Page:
LYNN - What stands out in your mind that a reader has said about one of your books?
DON - I think the things that stand out are the words used to describe Dinetah Dragon, probably because it's more intimate and heartfelt than what people expect from fantasy. I found the quote from the aforementioned review...she described Ariel as "The one who seems to feel the deepest, empathizes the most, and brings emotions (good and bad ones) deepest into her." I've also heard from at least two readers who list Gabe Francis among their favorite characters in the series, which is quite an accomplishment since Gabe is kind of designed to be deeply mysterious and stay out of the way of the action at all costs. I found that interesting, actually, that folks like the character who intentionally avoids action in a fantasy novel.
LYNN - As a recent father, what tasks have you mastered in caring for your new baby?
DON - We figured out the diapering thing right off the bat, and the sleep patterns eventually came once we discovered the wondrous invention that is Velcro swaddle blankets. It also helps that Kahlan is turning into a really cool little girl, and showing a personality that tends to have "fearlessness" as its hallmark. That's troublesome for us, since she has a tendency to knock herself around trying new things ("Oh don't worry, it's just my head, nothing important!"), but I'd rather she be a courageous kid than a coward like I tended to be as a child.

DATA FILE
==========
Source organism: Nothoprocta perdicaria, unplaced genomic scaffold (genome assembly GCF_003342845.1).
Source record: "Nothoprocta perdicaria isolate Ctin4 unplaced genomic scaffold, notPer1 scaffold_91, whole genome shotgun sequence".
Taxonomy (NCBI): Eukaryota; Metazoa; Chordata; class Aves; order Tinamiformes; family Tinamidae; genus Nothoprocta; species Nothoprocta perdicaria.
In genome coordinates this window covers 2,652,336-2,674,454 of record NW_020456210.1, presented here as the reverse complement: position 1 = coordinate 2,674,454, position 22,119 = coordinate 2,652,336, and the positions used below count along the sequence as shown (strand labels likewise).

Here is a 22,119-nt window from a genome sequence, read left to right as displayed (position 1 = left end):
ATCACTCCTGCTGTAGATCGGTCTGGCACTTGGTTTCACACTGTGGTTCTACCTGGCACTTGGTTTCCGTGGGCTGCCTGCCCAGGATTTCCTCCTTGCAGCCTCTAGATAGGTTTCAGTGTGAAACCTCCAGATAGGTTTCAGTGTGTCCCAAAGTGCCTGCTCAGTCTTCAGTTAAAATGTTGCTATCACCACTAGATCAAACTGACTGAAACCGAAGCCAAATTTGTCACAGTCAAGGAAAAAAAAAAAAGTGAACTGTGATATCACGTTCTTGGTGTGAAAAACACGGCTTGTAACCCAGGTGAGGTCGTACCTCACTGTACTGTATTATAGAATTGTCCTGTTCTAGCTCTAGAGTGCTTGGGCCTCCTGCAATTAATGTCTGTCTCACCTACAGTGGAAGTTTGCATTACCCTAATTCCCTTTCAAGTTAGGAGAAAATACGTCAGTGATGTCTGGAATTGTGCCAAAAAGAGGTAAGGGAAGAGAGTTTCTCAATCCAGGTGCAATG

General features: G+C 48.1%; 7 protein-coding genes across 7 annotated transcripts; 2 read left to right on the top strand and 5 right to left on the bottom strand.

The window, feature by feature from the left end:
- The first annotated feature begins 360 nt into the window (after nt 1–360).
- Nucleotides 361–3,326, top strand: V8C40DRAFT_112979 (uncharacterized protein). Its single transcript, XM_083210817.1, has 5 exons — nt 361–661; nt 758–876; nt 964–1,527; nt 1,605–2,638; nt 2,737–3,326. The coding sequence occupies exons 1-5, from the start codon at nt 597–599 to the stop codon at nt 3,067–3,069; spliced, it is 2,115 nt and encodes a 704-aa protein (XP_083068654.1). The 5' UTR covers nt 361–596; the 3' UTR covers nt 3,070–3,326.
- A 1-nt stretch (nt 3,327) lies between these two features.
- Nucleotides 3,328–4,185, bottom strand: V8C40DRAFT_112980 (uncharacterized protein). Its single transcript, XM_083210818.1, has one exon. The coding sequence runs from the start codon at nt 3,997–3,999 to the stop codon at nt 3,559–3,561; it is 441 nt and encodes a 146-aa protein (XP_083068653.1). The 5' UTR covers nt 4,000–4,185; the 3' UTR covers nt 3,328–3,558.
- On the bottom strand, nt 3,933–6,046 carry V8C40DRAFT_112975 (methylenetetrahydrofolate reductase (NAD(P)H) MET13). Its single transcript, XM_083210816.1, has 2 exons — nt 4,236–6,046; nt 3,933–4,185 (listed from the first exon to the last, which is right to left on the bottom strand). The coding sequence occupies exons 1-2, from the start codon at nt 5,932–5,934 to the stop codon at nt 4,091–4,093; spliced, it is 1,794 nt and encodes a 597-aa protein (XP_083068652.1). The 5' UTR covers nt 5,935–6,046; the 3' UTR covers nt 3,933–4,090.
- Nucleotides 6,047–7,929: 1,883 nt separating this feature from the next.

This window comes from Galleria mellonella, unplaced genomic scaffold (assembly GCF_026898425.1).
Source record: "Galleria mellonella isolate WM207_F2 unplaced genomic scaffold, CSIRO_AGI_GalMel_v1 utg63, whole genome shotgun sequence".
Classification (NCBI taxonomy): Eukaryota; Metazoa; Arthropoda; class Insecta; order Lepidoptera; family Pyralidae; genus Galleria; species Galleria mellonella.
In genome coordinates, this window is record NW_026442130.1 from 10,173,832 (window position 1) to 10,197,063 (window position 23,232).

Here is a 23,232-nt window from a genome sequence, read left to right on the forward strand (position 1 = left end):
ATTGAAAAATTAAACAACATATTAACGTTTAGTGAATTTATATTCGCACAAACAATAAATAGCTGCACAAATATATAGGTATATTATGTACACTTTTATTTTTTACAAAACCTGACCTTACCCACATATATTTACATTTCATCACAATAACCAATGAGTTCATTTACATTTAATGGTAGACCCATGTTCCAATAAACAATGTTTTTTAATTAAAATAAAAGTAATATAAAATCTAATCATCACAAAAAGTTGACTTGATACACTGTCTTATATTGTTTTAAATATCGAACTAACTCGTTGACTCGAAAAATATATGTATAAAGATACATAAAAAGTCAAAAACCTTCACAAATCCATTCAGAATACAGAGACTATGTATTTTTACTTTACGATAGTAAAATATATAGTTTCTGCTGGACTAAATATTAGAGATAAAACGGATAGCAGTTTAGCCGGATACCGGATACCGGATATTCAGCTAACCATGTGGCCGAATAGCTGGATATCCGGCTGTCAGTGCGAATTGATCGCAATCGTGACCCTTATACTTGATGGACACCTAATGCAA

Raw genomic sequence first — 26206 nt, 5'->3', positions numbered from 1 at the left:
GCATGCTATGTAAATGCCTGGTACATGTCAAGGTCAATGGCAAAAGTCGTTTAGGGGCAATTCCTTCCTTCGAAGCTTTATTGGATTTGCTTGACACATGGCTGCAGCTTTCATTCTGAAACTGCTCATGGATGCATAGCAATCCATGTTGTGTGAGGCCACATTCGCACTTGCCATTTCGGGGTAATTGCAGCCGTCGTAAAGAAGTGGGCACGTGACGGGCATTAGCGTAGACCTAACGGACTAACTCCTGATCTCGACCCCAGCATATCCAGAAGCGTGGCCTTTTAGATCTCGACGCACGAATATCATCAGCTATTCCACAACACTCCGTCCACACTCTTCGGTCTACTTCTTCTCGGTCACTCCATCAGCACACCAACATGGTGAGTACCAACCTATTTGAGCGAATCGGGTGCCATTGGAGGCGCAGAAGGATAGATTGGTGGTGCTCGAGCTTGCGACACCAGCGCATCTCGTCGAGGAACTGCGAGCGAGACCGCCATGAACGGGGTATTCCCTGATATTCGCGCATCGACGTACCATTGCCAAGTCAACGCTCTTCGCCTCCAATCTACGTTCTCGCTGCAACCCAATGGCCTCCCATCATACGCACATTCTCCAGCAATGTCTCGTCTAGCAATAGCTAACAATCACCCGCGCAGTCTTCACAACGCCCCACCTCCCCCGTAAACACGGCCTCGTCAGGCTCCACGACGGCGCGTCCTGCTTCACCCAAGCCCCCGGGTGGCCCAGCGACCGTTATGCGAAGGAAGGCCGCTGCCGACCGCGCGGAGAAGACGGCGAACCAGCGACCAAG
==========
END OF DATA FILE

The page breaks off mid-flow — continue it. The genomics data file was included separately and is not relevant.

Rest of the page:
LYNN - Your workload is tremendous, Don. What do you enjoy in your role as publisher?
DON - There's a certain satisfaction to the happiness authors show when they receive their proof copies, and realize their words are going to be in an honest-to-God book. That I can brighten my authors' day by making up their books to their specifications, getting word out on the releases, posting giveaways, and just all in all giving a helping hand is extremely satisfying.
LYNN - I am an animal lover, myself. What are the names of your cats? Do you have a favorite cat? If so, why?
DON - Our cats' names are themed. The two we brought to Texas from our previous home in New York came from the shelter with the names Lilo and Stitch; when we took two more black cats into our household that adopted us when we moved into tour home, we named them Leroy and Cobra Bubbles. As it happens, recently a fifth cat (orange tabby) has started hanging around our back deck and looking in our windows, and we've taken to calling him Reuben. (You kind of have to be a Disney buff to get the connection in the names.) As far as a favorite cat, they're all like children to us, but probably it would have to be Lilo because she's the one who's taken to being almost a "third parent" to Kahlan, and gets along with her the best.
LYNN - 2013 is still new. What are your goals for this year?
DON - To help as many students pass as I can, successfully release Phantom Squadron #4, maybe get into grad school, and be the best daddy to Kahlan and husband to Stacey I can possibly be.
LYNN - Please list your website and links for everyone to locate you, your books, and your publishing company. I have thoroughly enjoyed our interview!
DON - Thank you, too, Lynn!!
Don's books are available here at Desert Coyote Productions, at the Official Phantom Squadron Site, and on Kindle, Nook, and Smashwords.
Connect with Don on Twitter (@Desert_Coyote13), at Facebook (Don A. Martinez, Fantasy Author), and on Goodreads.